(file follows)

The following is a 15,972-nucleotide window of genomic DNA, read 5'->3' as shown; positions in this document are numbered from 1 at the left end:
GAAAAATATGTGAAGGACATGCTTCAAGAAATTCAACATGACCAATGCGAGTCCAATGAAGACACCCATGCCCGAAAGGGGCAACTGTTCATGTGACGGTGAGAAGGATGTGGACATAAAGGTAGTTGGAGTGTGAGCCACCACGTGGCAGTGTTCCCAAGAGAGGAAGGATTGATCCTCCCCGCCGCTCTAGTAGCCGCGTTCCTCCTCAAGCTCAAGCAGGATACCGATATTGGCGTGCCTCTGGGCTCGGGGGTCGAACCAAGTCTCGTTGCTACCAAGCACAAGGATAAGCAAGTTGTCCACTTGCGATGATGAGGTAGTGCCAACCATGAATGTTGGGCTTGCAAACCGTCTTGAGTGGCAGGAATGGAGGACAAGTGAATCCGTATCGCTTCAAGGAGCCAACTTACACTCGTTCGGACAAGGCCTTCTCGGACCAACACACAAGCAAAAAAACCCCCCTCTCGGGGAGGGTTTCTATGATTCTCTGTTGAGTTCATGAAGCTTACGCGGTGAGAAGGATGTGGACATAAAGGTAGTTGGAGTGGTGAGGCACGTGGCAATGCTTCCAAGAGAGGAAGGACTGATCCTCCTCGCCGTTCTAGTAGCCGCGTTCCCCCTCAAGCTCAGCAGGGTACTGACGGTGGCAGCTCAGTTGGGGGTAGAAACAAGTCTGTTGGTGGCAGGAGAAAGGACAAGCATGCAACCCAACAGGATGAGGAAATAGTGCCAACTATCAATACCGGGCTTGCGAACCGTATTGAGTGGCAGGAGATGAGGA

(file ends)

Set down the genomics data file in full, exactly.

The following is a 15,972-nucleotide window of genomic DNA, read 5'->3' as shown; positions in this document are numbered from 1 at the left end:
GAAAAATATGTGAAGGACATGCTTCAAGAAATTCAACATGACCAATGCGAGTCCAATGAAGACACCCATGCCCGAAAGGGGCAACTGTTCATGTGACGGTGAGAAGGATGTGGACATAAAGGTAGTTGGAGTGTGAGCCACCACGTGGCAGTGTTCCCAAGAGAGGAAGGATTGATCCTCCCCGCCGCTCTAGTAGCCGCGTTCCTCCTCAAGCTCAAGCAGGATACCGATATTGGCGTGCCTCTGGGCTCGGGGGTCGAACCAAGTCTCGTTGCTACCAAGCACAAGGATAAGCAAGTTGTCCACTTGCGATGATGAGGTAGTGCCAACCATGAATGTTGGGCTTGCAAACCGTCTTGAGTGGCAGGAATGGAGGACAAGTGAATCCGTATCGCTTCAAGGAGCCAACTTACACTCGTTCGGACAAGGCCTTCTCGGACCAACACACAAGCAAAAAAACCCCCCTCTCGGGGAGGGTTTCTATGATTCTCTGTTGAGTTCATGAAGCTTACGCGGTGAGAAGGATGTGGACATAAAGGTAGTTGGAGTGGTGAGGCACGTGGCAATGCTTCCAAGAGAGGAAGGACTGATCCTCCTCGCCGTTCTAGTAGCCGCGTTCCCCCTCAAGCTCAGCAGGGTACTGACGGTGGCAGCTCAGTTGGGGGTAGAAACAAGTCTGTTGGTGGCAGGAGAAAGGACAAGCATGCAACCCAACAGGATGAGGAAATAGTGCCAACTATCAATACCGGGCTTGCGAACCGTATTGAGTGGCAGGAGATGAGGA